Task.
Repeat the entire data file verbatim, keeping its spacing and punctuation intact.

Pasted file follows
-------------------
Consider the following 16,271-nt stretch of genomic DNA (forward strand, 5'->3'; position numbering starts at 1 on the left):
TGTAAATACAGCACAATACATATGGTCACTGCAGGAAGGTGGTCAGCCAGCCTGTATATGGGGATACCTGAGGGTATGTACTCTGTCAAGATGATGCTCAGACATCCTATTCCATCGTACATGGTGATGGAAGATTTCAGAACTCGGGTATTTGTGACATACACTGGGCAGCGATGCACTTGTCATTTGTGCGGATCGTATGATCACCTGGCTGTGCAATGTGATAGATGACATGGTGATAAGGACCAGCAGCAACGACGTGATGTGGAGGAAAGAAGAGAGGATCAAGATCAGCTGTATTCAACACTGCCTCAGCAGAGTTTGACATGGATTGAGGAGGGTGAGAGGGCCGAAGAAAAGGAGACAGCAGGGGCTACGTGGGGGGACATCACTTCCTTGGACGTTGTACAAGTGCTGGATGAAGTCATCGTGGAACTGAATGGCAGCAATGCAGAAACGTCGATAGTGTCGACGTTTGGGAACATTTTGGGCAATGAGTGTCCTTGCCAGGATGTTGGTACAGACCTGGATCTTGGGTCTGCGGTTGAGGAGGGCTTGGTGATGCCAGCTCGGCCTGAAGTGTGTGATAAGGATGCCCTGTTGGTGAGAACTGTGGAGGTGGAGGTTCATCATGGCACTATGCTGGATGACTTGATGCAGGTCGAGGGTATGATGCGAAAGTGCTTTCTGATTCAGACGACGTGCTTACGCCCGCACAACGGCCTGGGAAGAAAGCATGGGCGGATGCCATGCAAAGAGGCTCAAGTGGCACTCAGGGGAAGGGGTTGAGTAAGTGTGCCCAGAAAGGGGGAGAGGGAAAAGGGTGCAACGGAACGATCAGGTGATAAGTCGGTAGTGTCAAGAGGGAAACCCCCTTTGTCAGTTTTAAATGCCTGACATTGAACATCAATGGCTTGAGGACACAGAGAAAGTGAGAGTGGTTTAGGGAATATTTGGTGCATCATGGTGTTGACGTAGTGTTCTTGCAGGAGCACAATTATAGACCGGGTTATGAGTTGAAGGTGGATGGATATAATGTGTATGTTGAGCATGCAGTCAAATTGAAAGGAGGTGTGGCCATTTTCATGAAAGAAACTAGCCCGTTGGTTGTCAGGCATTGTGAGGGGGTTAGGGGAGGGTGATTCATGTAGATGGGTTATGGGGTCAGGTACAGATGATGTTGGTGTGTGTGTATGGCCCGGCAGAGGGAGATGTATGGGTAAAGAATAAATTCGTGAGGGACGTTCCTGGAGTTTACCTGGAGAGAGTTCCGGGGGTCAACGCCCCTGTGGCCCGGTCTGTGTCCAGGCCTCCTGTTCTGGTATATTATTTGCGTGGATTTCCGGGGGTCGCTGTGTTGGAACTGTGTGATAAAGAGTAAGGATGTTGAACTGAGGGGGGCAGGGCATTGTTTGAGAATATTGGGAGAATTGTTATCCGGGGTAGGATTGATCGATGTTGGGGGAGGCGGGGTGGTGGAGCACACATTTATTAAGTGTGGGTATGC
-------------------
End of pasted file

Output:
Consider the following 16,271-nt stretch of genomic DNA (forward strand, 5'->3'; position numbering starts at 1 on the left):
TGTAAATACAGCACAATACATATGGTCACTGCAGGAAGGTGGTCAGCCAGCCTGTATATGGGGATACCTGAGGGTATGTACTCTGTCAAGATGATGCTCAGACATCCTATTCCATCGTACATGGTGATGGAAGATTTCAGAACTCGGGTATTTGTGACATACACTGGGCAGCGATGCACTTGTCATTTGTGCGGATCGTATGATCACCTGGCTGTGCAATGTGATAGATGACATGGTGATAAGGACCAGCAGCAACGACGTGATGTGGAGGAAAGAAGAGAGGATCAAGATCAGCTGTATTCAACACTGCCTCAGCAGAGTTTGACATGGATTGAGGAGGGTGAGAGGGCCGAAGAAAAGGAGACAGCAGGGGCTACGTGGGGGGACATCACTTCCTTGGACGTTGTACAAGTGCTGGATGAAGTCATCGTGGAACTGAATGGCAGCAATGCAGAAACGTCGATAGTGTCGACGTTTGGGAACATTTTGGGCAATGAGTGTCCTTGCCAGGATGTTGGTACAGACCTGGATCTTGGGTCTGCGGTTGAGGAGGGCTTGGTGATGCCAGCTCGGCCTGAAGTGTGTGATAAGGATGCCCTGTTGGTGAGAACTGTGGAGGTGGAGGTTCATCATGGCACTATGCTGGATGACTTGATGCAGGTCGAGGGTATGATGCGAAAGTGCTTTCTGATTCAGACGACGTGCTTACGCCCGCACAACGGCCTGGGAAGAAAGCATGGGCGGATGCCATGCAAAGAGGCTCAAGTGGCACTCAGGGGAAGGGGTTGAGTAAGTGTGCCCAGAAAGGGGGAGAGGGAAAAGGGTGCAACGGAACGATCAGGTGATAAGTCGGTAGTGTCAAGAGGGAAACCCCCTTTGTCAGTTTTAAATGCCTGACATTGAACATCAATGGCTTGAGGACACAGAGAAAGTGAGAGTGGTTTAGGGAATATTTGGTGCATCATGGTGTTGACGTAGTGTTCTTGCAGGAGCACAATTATAGACCGGGTTATGAGTTGAAGGTGGATGGATATAATGTGTATGTTGAGCATGCAGTCAAATTGAAAGGAGGTGTGGCCATTTTCATGAAAGAAACTAGCCCGTTGGTTGTCAGGCATTGTGAGGGGGTTAGGGGAGGGTGATTCATGTAGATGGGTTATGGGGTCAGGTACAGATGATGTTGGTGTGTGTGTATGGCCCGGCAGAGGGAGATGTATGGGTAAAGAATAAATTCGTGAGGGACGTTCCTGGAGTTTACCTGGAGAGAGTTCCGGGGGTCAACGCCCCTGTGGCCCGGTCTGTGTCCAGGCCTCCTGTTCTGGTATATTATTTGCGTGGATTTCCGGGGGTCGCTGTGTTGGAACTGTGTGATAAAGAGTAAGGATGTTGAACTGAGGGGGGCAGGGCATTGTTTGAGAATATTGGGAGAATTGTTATCCGGGGTAGGATTGATCGATGTTGGGGGAGGCGGGGTGGTGGAGCACACATTTATTAAGTGTGGGTATGC